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Archaeological Remains of Slave Life at Mount Vernon

Artifacts from the House for Families Slave Quarter at Mount Vernon

These artifacts were unearthed from the cellar of the House for Families slave quarter at Mount Vernon during excavations that took place in 1984 to 1985 and 1988 to 1990. Clockwise from the wine bottle at center are portions of the following objects: a colonoware bowl, a white salt-glazed stoneware teabowl, a pewter spoon, a bone-handled knife, botanical remains, a Chinese export porcelain plate, a tobacco pipe, faunal remains, a Staffordshire slipware dish with oyster shells, and the base of a wine glass. These items, used by members of the enslaved community, were probably obtained through the formal or informal trade economy that existed, or from Washington family members.

Original Author: Mount Vernon Archaeology

Created: ca. 1990

Medium: Ceramics, glass, and bone

Courtesy of Mount Vernon Ladies' Association

Colonoware Bowl

This earthenware bowl was excavated from the South Grove Midden, an eighteenth-century communal trash deposit at Mount Vernon that formed from the daily lives of enslaved and free people who lived on the estate. Native Americans and African Americans created this type of ceramic out of local clay that was bound with sand, grit, or shell. Colonoware is not listed in the official household documents at Mount Vernon, but a substantial number of colonoware items were found in the midden, which suggests that in preparing meals the slaves may have preferred using pots they were familiar with. They may also have used small bowls of this type to serve their own food.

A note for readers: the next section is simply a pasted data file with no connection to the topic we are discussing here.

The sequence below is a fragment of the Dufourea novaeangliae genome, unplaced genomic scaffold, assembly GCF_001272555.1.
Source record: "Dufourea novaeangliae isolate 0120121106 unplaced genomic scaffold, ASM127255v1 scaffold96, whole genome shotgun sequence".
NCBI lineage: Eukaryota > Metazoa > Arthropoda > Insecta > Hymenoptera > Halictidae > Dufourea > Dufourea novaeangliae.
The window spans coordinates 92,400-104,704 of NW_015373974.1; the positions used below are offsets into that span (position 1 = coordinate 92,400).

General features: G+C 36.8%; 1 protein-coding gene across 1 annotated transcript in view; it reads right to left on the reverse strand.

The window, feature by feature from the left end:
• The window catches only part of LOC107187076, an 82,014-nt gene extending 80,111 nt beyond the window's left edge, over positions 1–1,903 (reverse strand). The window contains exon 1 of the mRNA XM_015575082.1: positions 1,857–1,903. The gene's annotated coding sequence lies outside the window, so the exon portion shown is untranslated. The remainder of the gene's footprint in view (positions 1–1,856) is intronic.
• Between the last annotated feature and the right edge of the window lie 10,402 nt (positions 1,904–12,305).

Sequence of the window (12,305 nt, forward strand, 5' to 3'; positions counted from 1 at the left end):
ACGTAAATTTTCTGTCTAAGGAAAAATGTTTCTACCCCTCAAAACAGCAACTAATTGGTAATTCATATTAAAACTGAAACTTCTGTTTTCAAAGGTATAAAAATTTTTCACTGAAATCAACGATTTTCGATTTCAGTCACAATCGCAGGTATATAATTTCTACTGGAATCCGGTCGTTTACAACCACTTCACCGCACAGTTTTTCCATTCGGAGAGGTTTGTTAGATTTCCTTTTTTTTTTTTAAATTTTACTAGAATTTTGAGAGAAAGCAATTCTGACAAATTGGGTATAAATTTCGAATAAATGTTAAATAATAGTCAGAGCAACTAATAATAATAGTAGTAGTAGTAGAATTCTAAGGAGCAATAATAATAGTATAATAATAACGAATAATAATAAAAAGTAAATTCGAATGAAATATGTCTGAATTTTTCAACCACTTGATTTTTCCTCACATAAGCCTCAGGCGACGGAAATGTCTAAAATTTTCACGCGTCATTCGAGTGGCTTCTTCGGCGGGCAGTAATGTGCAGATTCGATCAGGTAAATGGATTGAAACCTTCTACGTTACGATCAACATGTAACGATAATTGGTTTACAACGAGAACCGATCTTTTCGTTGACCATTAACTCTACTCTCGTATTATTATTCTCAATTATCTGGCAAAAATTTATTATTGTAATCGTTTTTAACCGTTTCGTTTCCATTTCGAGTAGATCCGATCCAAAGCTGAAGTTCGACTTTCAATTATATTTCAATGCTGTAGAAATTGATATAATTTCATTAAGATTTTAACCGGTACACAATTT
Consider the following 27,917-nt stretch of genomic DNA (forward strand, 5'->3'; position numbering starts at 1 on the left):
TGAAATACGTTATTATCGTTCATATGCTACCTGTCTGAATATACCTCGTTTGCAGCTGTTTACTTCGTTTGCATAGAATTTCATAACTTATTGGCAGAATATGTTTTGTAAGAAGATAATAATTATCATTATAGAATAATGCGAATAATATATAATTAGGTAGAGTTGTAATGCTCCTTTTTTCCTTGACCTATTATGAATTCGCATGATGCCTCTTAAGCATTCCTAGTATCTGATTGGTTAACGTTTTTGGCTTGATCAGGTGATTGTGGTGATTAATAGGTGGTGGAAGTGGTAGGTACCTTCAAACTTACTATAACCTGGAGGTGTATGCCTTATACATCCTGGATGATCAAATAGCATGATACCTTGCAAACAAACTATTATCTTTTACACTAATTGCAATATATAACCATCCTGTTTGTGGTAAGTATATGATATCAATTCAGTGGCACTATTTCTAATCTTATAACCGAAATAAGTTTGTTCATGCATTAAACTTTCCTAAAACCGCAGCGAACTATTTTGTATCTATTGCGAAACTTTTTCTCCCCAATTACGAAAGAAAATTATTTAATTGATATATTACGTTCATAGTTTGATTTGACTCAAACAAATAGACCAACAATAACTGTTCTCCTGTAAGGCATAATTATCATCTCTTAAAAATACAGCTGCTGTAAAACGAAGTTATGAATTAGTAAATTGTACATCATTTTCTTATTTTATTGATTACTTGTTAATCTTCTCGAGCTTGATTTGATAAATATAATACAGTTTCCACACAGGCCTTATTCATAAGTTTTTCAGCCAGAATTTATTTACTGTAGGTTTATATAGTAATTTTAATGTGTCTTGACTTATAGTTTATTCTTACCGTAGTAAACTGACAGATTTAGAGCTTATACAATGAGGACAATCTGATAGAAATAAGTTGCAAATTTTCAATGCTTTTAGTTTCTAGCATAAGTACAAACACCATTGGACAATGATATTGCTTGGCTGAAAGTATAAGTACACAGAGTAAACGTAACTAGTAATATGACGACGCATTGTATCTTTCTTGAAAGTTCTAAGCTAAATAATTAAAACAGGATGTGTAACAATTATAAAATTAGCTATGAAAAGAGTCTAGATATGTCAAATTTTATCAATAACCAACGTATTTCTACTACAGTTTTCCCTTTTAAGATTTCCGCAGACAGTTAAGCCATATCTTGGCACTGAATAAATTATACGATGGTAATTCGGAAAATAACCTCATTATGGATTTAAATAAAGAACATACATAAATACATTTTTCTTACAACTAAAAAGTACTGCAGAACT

Original Author: Unknown

Created: Eighteenth century

Medium: Colonoware bowl

Courtesy of Mount Vernon Ladies' Association, photograph by Karen Price

Buckles Excavated from Mount Vernon Slave Quarters

These decorated copper alloy buckles were excavated from the cellar of the House for Families slave quarter at Mount Vernon, indicating that the items probably belonged to slaves who lived in that dwelling. The slaves may have acquired these items of personal adornment in a number of ways: through the formal or informal trade economy that existed; as part of a slave's official livery; or through the act of handing down of special provisions from Washington family members to the slaves.

Original Author: Unknown

Created: Eighteenth century

Medium: Copper alloy buckles